No joke, Letterman's car wins Indy 500

Unknown driver Rice rolls

sure to be top 10 nominee

May 31, 2004|By Ed Hinton | Ed Hinton,ORLANDO SENTINEL

INDIANAPOLIS - David Letterman always likes to have the Indianapolis 500 winner on his television show for a few minutes of chit-chat later in the week.

But this time, the driver may occupy the entire program - except perhaps when Letterman is interviewing himself as the winning car owner.

As Letterman gnawed his knuckles in the pits yesterday, barely known Buddy Rice - who'd been out of a job until Letterman and partner Bobby Rahal hired him for this season - dominated an Indy 500 that was both delayed and interrupted by rain until he was able to cruise to victory under caution in the drizzle.

Letterman, who grew up here and started out as a local TV weatherman, may find it tough to wisecrack. He certainly did yesterday, awestruck as he was at Rice's performance.

"My God, what a job Buddy did, just coming after it and coming after it and coming after it," Letterman said in the aftermath at Indianapolis Motor Speedway.

Rice, 28, of Phoenix, thrust suddenly into the spotlight after winning the pole on May 16, had been cool to the point of stoic about it all, saying not even an Indy 500 win would change his laid-back life.

But suddenly yesterday he was gushing.

"This is pretty crazy," he admitted. "It's like everybody said: This is what you work for, it's the biggest race in the world, and to be able to come here and not only sit on the pole but to win it - and now I know I led the most laps [91 of the 180 completed] ...

"I don't know," Rice said, shrugging in summation, "I think it's pretty cool."

The race was shortened by 20 laps, or 50 miles, because of the weather. But nobody, especially second-place Tony Kanaan, thought the final yellow was even remotely a gift to Rice.

"This race is supposed to be won by the best car and the best driver, and I think that happened today," Kanaan said. "I'm not going to sit here and say maybe things would have been different if not for the rain.

"Buddy was that much stronger than Dan [Wheldon, Kanaan's teammate, who finished third] and I."

"[Rice was] a guy people wouldn't give a chance," said Rahal, who won here as a driver in 1986 and actually runs the team he co-owns with Letterman. "And here he is. I believe he dominated the race. He drove around everybody he needed to."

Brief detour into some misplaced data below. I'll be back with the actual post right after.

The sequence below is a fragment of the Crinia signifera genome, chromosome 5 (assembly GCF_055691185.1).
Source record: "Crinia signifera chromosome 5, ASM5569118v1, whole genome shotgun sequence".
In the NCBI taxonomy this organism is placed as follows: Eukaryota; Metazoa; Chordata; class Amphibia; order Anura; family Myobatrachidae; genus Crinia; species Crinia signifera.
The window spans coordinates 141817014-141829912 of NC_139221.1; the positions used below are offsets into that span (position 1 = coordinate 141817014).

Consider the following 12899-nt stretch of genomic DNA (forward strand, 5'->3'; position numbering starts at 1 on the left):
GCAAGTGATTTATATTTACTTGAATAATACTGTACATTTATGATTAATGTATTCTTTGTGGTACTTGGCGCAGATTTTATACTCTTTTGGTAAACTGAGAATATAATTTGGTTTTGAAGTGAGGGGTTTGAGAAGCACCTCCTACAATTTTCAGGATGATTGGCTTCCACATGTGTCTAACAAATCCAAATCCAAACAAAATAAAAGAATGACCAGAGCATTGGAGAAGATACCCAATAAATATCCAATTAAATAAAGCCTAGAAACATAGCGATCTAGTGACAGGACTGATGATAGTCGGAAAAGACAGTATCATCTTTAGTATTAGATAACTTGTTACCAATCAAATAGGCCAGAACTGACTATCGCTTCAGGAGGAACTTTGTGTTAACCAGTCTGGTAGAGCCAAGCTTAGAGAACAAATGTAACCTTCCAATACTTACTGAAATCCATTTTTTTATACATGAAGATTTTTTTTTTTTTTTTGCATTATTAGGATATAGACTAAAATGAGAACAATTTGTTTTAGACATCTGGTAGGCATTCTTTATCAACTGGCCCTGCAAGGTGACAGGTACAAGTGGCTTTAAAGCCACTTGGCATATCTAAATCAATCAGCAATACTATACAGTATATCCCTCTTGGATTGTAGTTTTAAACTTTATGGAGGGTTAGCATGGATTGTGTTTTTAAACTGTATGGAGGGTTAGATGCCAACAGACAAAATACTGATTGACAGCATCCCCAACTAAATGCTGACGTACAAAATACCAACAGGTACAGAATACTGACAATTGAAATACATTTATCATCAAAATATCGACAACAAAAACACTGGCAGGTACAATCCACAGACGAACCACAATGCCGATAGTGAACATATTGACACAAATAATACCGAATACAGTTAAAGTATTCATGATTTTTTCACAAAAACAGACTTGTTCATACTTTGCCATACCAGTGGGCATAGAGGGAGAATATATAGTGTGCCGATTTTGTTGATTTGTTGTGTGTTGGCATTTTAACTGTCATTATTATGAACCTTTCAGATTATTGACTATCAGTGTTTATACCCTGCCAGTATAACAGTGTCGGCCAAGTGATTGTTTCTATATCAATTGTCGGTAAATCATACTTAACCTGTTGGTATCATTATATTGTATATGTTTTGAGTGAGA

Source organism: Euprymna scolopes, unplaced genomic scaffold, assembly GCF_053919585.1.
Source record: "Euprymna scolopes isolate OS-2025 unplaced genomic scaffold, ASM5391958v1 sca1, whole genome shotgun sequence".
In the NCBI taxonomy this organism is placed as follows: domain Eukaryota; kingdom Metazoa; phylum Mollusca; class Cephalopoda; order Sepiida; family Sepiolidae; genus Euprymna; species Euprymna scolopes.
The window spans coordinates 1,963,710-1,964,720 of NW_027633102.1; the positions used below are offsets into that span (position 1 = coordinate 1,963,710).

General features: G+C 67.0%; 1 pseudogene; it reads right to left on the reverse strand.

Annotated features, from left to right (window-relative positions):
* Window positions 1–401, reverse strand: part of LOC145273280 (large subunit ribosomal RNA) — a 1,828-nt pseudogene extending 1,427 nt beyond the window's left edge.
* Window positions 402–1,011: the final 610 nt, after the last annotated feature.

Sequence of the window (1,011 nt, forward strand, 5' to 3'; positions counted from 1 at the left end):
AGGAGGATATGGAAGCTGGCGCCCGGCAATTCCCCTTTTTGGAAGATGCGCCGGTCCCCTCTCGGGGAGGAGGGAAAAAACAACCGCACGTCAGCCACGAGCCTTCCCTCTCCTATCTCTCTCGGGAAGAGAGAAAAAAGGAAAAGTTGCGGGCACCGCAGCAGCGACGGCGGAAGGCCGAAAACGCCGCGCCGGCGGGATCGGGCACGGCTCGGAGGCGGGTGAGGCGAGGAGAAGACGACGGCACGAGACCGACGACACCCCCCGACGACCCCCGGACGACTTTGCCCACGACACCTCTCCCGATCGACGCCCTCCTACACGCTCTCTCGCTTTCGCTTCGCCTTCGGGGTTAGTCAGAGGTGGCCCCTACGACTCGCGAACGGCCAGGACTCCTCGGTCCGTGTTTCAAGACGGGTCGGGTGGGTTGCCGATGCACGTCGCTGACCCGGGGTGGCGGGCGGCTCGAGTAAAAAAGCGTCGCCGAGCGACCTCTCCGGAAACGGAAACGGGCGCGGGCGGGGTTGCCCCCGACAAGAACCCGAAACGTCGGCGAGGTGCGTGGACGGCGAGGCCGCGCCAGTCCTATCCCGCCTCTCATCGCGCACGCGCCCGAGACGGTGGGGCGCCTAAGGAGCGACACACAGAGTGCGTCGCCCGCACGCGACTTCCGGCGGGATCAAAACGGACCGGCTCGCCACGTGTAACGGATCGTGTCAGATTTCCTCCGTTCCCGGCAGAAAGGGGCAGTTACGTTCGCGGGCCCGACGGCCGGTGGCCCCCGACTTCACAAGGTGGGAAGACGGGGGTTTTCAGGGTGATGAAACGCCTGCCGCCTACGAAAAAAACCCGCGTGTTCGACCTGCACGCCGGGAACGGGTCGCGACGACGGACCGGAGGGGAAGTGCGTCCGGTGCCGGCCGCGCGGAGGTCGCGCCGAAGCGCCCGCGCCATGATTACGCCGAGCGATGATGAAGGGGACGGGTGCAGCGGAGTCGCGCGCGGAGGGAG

Mostly that meant Kanaan and Wheldon, two of a four-driver squadron sent after Rice by retired-driver-turned-team owner Michael Andretti. Whenever either managed to grab the lead, Rice would take it right back.

All were in Honda-powered cars, so the difference was Rice's driving and the meticulous pit work supervised by Rahal-Letterman team manager Scott Roembke.

Rice was hired during the offseason as a substitute for 1999 Indy winner Kenny Brack, who is still recuperating from multiple injuries incurred last year in a race at Texas Motor Speedway.

"It's not the best way you want to come in, filling in for somebody like that after what happened to him," Rice said. "He legitimately held a spot with a top-rated team."

Rahal and Letterman have been so impressed with Rice since the outset of the Indy Racing League season - he won the pole and led early in the season-opener at Homestead, Fla. - that they'd already made a permanent spot for him to become a teammate for Brack when the Swedish driver is able to return.

After a 1-hour, 47-minute rain interruption of the race, the only problem for Rice was when he stalled the engine coming out of the pits near the halfway point and got shuffled back to 16th in the running order.

"But there was no reason to panic," Rice said. "We were only halfway through the race. The skies were still clear [until the final front came in late]. There was nothing at that time threatening, and we knew we had at least two more stops before anything was going to remotely happen with weather ... so, I wasn't concerned."

"Was there a stronger car in the field today?" Letterman asked rhetorically. "Was there a stronger driver in the field today? Did it look like a horizon job when they dropped the green flag?"

Whatever a horizon job is, maybe Letterman will explain on his show this week. But it's got to have something to do with a runaway, domination, a cakewalk by a driver hardly known before he made a breeze of Indy.

The Orlando Sentinel is a Tribune Publishing newspaper.

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